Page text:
Spanish falcons feed Arab passion for raptor hunting
A Falconry affair
In upper-class Gulf society, these swift-flighted hunters are worth a fortune, with buyers sometimes shelling out tens of thousands of euros per bird."The feathers must be completely whole," says Juan Antonio Sanchez, proudly showing off one of his falcons which is about to be shipped to Qatar.
On the perches are a stunning array of hybrids, these particular ones produced by crossing the gyr, the biggest and most elegant species of falcon, with the peregrine, which is the fastest.With their long, tapered wings, falcons have exceptional flight capabilities. The peregrine is known as the world's fastest animal, with diving speeds of up to 300 kph (186 mph)."For me, a peregrine is perfection," Dominguez enthuses.
Raising the little ones
After securing the falcons' claws with leather straps, they cover their eyes, then place them on perches where they will stay for the night. The silence and their inability to see have a calming effect, reducing stress levels before the journey.The next day they will be loaded onto a lorry then transported to Madrid airport where, after passing veterinary checks and other formalities, they will be put on a plane to Qatar."I'm always waiting for news, so I ring them up and ask: have they got there yet, are they OK? Give them something to eat and drink, things like that," smiles Sanchez, 49.
"It's like having a child."
Survival, not difficult
"When the falcons arrive in Qatar from Spain, they don't feel the change in climate quite so much," says Salim al-Humaidi, a Qatari national who buys falcons from across Europe every year. "That's why I prefer falcons from Spain."
According to Manuel Diego Pareja-Obregon, who heads the Spanish Falconry Association (AECCA), buyers from the Gulf tend to pay about 2,000 euros per falcon.But for specimens from a handful of breeding facilities known for supplying Gulf royalty and their families, the price tends to be in the tens of thousands, says Javier Ceballos, a Spanish falconry expert.
Such birds are raised in customised air-conditioned facilities where their trainers come and select the best specimens.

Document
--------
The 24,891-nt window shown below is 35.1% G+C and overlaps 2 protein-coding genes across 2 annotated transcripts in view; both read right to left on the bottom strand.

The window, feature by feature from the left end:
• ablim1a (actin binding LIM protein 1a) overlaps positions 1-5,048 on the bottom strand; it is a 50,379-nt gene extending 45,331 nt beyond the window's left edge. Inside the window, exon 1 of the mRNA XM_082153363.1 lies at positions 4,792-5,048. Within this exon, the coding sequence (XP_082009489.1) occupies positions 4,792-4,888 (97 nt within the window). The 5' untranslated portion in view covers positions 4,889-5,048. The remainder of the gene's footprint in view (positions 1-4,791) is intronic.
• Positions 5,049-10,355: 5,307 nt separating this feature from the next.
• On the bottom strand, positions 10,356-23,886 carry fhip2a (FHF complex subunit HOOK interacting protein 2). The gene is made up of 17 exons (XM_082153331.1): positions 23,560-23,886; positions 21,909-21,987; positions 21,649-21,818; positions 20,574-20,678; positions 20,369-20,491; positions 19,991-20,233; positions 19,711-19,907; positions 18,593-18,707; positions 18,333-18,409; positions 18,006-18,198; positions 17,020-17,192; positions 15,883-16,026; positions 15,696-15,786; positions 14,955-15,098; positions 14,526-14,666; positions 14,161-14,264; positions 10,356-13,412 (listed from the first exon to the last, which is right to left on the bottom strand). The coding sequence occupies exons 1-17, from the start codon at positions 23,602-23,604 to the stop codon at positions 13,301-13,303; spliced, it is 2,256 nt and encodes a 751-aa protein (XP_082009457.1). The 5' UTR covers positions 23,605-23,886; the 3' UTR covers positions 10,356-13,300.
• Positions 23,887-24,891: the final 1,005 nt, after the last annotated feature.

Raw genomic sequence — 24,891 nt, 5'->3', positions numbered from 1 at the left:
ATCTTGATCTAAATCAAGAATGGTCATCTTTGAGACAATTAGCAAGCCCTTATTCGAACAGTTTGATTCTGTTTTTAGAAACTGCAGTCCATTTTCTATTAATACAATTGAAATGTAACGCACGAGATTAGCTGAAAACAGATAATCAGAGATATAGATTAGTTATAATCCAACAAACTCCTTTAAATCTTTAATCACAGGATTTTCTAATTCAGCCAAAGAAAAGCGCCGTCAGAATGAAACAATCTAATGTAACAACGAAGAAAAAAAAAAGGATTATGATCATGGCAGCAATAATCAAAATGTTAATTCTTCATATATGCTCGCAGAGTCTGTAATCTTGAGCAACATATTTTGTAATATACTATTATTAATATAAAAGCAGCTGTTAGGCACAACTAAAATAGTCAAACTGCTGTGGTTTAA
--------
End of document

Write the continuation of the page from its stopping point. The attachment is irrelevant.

Birds of royalty
"They don't allow even one falcon with a broken feather back in, and if it happens, there's a sharp reprimand for the falconer who is handling them."Species that live in the wild in Spain, which are smaller and have brown plumage, are largely overlooked, he says."The few that were sold were for children!"
Spain counts around 400 breeders, many of whom started during the financial crisis by studying the art of breeding online in order to make a living off of their passion, explains Pareja-Obregon.Initially working with falcons in pest control at airports and public buildings, Sanchez ended up by raising his own raptors in a business which brings in about 60 percent of his income.
Tradition since time immemorial
Today, hunting with raptors, which has been recognised on UNESCO's list of intangible cultural heritage, is a sport practised by just over 3,000 people in Spain, making it the European country where falconry is most deeply rooted.
Today such birds of prey are used more for racing -- against the clock or in pursuit of a remote-controlled robot "prey" -- drawing criticism from purists.Although possessing a falcon is an ostentatious sign of wealth, the owners often lose interest in an individual bird after about a year, heading back to the market in search of a new champion.And this has provided a lucrative source of income for Spanish breeders that is showing little sign of letting up.